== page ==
In 1957, Charles Johnson approached John Rybovich in his quest for a motoryacht to be the mother ship to his Rybovich sportfisher. The Florida builder was content producing what were considered to be the world’s best fishboats, and Rybovich declined the job. He suggested Johnson go upstairs and talk to “young Johnny Hargrave,” a recent hire who’d completed the Westlawn School of Yacht Design’s three-year course in seven months.
Johnson and the 35-year-old Hargrave talked. They agreed, and they shook hands. It was a moment in history. The resulting boat was the “yacht that launched a career.” Seven Seas set a new standard in American motoryacht design and established Hargrave as a designer of large yachts.
Seven Seas was built of steel and wood at Wisconsin’s Burger Boat Co. At 89 feet, 7 inches length overall and with a beam just under 21 feet, the design was described as “long and lean,” which became a Hargrave trademark. She carried 2,000 gallons of fuel for her twin GM 6-110 diesels, which delivered a 15-mph cruising speed.
Her clipper bow and upright superstructure gave her a military aspect, and the wheelhouse resembled the bridge of a ship. The layout included a saloon with a formal dining area and a galley with a dedicated storeroom below for dry goods and a freezer — another Hargrave touch. She had a master stateroom aft and a pair of guest staterooms amidships.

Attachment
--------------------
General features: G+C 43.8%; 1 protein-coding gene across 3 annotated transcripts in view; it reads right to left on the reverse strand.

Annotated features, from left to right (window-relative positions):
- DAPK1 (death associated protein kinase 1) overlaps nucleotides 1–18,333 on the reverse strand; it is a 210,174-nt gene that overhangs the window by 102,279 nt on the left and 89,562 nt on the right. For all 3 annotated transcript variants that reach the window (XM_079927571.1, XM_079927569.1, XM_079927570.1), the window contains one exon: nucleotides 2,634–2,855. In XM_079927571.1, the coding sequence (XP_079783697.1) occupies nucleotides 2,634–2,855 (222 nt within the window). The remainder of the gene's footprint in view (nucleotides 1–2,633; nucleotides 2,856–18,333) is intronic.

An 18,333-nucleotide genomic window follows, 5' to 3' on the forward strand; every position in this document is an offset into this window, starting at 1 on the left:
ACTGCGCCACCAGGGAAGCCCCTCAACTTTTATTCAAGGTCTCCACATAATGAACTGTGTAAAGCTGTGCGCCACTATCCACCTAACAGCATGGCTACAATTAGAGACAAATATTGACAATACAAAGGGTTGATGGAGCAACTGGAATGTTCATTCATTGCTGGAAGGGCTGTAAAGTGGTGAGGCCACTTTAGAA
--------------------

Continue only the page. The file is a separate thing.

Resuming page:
A report describes “staterooms finished in soft pastels with adjoining baths and fixtures to match” and a “light and cheerful topside galley with every convenience.” The saloon was paneled in mahogany, with a circular stairway to the aft accommodations. The dining area was “done in walnut” with a sideboard and buffet.
In addition to launching Hargrave’s career, Seven Seas’ “design, styling and layout helped the American motoryacht become the world’s standard,” the National Marine Manufacturers Association stated when it inducted Hargrave into its Hall of Fame.
This article originally appeared in the January 2017 issue.